From sci-fi to sci-fact: A few HIV studies are actually morphing
people’s genes. Though small, the trials have an ambitious goal:
getting immune systems to control HIV—eventually, the plan goes,
without an HIV combo. The therapies change the genetic material in your
white blood cells—mature CD4 cells in some cases, stem cells in
others—so they can disable the virus. They’re still in early tests but
are showing some promise. Meet two positive men—one a treatment
veteran, the other with no med resistance—playing guinea pig in
different studies (find these and others at www.clinicaltrials.gov).
Timothy Spaulding, 47
Retired government worker
changed meds frequently due to side effects. I also had adherence
problems due to job demands—so now I’m resistant to a slew of meds. By
2004, my options were few. Since then, I’d been doing OK on Fuzeon with
Viread and Combivir, but my numbers started sliding again earlier this
year. So my doctor found a gene therapy trial, and I became Patient No.
A gene inserted in my CD4s binds with HIV’s genetic material, preventing the virus from reproducing.
CD4s were harvested—a five-hour process. They extract whole blood out
of one arm. A machine removes the white blood cells. The rest is
injected back into the other arm. Then the CD4s are mixed with VRX496,
a distorted version of HIV. A few weeks later, the mixture is dripped
into my arm—it takes about 15 minutes. I’ve had three infusions so far.
I should get eight over 16 weeks. I stay on my combo.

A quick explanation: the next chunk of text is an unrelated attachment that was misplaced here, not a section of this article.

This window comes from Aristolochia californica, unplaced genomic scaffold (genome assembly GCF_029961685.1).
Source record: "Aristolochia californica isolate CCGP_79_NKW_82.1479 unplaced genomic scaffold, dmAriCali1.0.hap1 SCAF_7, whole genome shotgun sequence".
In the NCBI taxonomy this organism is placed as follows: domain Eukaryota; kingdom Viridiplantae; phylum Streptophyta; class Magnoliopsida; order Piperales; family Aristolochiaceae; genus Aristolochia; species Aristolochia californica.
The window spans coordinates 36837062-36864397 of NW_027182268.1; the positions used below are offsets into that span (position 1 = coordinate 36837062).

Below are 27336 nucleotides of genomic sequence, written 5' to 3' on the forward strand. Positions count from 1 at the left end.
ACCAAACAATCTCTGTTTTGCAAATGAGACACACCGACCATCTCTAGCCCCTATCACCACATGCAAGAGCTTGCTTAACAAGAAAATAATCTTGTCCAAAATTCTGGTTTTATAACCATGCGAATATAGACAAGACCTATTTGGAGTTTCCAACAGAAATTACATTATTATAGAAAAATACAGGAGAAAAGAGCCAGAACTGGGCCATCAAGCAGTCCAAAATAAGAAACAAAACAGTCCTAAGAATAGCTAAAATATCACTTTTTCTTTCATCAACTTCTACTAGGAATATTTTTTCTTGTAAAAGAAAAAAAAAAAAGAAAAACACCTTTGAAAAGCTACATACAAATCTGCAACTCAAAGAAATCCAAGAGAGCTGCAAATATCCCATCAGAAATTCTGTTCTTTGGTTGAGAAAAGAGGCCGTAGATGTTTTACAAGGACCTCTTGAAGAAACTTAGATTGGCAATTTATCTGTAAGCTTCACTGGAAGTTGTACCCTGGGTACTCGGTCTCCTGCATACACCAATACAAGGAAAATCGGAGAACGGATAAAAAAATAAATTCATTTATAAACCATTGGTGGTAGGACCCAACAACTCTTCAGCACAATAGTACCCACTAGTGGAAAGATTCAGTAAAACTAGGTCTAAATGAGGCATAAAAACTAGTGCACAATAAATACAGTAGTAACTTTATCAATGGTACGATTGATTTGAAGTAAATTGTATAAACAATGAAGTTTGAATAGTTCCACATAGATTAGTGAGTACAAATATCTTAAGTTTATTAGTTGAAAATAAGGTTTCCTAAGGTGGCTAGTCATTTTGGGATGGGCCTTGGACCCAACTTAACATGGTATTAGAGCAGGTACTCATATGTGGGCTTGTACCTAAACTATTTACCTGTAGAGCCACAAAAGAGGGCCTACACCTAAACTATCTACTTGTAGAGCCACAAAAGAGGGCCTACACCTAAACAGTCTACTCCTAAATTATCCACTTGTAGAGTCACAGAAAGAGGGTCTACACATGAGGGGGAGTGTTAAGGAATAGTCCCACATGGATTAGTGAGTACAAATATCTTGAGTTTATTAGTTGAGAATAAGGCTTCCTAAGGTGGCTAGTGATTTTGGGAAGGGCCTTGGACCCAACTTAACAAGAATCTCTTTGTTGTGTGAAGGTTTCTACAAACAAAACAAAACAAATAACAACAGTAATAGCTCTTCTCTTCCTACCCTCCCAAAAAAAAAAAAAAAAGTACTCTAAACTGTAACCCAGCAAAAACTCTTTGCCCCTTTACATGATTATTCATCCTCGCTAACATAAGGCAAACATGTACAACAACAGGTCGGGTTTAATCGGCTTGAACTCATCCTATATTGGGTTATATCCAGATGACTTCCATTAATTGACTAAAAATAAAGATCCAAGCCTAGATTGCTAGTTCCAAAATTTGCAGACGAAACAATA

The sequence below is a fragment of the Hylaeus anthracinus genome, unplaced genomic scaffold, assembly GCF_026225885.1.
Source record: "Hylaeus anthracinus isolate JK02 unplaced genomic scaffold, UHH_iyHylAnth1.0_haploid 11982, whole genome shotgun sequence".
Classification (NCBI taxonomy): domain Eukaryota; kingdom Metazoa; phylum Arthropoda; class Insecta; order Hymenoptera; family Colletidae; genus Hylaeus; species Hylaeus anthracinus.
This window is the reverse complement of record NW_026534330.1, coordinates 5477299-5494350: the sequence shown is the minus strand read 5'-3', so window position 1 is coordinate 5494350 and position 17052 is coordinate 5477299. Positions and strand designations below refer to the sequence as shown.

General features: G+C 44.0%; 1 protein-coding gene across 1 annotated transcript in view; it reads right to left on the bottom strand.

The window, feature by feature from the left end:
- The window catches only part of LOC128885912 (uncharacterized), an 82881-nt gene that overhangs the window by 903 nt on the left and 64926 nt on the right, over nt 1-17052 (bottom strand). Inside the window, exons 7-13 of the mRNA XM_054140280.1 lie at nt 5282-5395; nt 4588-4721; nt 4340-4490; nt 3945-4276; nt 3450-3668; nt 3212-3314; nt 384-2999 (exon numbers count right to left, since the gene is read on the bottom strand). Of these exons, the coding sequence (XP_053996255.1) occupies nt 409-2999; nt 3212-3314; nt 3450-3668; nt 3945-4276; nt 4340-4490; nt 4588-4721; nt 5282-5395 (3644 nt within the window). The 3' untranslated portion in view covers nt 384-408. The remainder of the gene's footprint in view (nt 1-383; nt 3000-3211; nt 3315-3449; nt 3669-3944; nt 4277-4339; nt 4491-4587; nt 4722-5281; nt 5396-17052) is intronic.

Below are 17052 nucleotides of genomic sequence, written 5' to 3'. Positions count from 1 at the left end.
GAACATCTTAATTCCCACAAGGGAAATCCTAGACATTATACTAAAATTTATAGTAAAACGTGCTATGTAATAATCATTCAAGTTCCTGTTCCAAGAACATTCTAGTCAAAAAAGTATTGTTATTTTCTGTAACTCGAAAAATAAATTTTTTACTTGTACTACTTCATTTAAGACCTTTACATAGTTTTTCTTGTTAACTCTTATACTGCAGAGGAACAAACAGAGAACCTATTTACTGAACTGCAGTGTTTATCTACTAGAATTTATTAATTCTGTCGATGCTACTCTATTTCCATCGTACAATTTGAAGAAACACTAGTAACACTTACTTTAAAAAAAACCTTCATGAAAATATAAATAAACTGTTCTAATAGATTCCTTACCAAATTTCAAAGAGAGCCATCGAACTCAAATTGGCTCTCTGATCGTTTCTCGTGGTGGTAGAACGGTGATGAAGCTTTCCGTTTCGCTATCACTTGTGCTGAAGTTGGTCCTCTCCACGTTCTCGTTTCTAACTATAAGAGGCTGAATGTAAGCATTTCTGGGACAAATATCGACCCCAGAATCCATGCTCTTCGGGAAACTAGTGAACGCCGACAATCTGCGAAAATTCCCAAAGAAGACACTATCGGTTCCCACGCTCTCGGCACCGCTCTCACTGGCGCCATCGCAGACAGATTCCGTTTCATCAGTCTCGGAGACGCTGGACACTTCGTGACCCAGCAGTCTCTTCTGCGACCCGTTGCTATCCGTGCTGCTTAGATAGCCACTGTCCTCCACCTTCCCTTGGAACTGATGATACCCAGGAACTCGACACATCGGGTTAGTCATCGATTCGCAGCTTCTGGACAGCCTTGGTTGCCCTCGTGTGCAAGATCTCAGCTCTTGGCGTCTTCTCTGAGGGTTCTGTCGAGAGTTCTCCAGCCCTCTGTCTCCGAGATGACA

day after each procedure, I feel fatigued, but then I snap back. After
the third infusion, my viral load was too high (and CD4s low) to get
the fourth. Recently it fell again. I got No. 4—and it seems I’m back
have hope. Every time I’ve hit bottom in my life with HIV, something
has come along to help. The worst case: This buys me some more years,
and by then I hope we’ll have a whole new class of meds—entry
inhibitors—available. Best case—the researchers say they will monitor
me for 15 years. I’d like that.
Michael Delane, 41
diagnosis, my viral load was in the millions, CD4s at 924. I felt sick,
so I started meds. I was 100% adherent and got my viral load
undetectable, but my CD4s kept falling. My doctor called my HIV
aggressive. I want to be aggressive, too, so I signed up for a two-year
gene therapy study to obliterate HIV—right up my alley.
My stem cells are genetically altered so they mature into CD4 cells that can resist HIV.
stem cells were harvested—slow but not painful—and genetically altered
to produce an enzyme (ribozyme) that attacks HIV at five points,
shredding it. Then the altered stem cells were infused back into my
bloodstream. I stayed on my meds until the new stem cells matured into
CD4s ready to stop HIV from infecting them
(it took 40 weeks). Then I stopped all meds.
was eight months ago. Today, without taking an HIV regimen, I’m holding
steady with an undetectable viral load and CD4s ranging from the upper
300s to mid-400s.
would do it again in a heartbeat. I don’t know if I’ll stay
undetectable forever, but these eight months have been great—no meds,
no side effects. I feel like I have control over this stupid monkey
virus. I have every confidence that science will soon prevail over HIV.
I’m happy to be a part of that.